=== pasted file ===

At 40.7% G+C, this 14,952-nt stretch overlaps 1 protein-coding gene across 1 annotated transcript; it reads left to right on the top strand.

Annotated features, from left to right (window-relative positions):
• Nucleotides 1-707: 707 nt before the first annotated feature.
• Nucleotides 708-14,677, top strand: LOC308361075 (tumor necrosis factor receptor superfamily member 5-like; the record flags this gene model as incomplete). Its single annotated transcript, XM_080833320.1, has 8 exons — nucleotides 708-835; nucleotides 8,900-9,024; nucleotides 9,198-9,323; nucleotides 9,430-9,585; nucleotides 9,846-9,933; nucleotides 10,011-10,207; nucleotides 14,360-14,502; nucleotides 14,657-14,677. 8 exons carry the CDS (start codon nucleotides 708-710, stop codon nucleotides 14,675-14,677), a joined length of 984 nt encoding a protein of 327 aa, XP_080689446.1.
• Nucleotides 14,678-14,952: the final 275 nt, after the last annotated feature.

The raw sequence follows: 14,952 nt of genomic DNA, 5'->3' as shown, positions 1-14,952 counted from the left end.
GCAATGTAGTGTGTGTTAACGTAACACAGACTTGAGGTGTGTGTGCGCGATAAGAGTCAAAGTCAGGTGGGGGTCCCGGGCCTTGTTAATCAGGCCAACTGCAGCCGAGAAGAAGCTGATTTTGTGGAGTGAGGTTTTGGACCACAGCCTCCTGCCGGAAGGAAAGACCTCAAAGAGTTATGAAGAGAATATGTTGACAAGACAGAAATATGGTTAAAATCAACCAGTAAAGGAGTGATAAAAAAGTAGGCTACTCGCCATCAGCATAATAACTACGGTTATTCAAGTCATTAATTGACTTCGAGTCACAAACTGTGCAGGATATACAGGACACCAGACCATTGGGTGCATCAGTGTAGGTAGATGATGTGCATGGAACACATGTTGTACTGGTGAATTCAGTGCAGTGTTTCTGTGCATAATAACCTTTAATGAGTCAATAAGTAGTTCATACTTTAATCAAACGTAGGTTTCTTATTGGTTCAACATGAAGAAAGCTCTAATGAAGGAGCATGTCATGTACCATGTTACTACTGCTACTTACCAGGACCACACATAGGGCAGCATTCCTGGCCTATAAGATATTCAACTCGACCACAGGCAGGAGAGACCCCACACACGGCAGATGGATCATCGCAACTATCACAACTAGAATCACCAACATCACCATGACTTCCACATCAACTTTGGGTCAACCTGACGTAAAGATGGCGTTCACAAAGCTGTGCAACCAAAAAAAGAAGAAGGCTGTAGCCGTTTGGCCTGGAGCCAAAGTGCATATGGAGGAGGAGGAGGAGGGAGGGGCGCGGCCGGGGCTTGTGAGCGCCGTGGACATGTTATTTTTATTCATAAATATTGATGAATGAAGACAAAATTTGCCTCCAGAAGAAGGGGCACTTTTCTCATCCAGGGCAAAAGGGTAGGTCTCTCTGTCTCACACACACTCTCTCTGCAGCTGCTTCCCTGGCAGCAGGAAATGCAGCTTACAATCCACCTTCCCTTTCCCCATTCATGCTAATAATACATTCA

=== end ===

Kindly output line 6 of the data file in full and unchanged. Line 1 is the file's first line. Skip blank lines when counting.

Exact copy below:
The raw sequence follows: 14,952 nt of genomic DNA, 5'->3' as shown, positions 1-14,952 counted from the left end.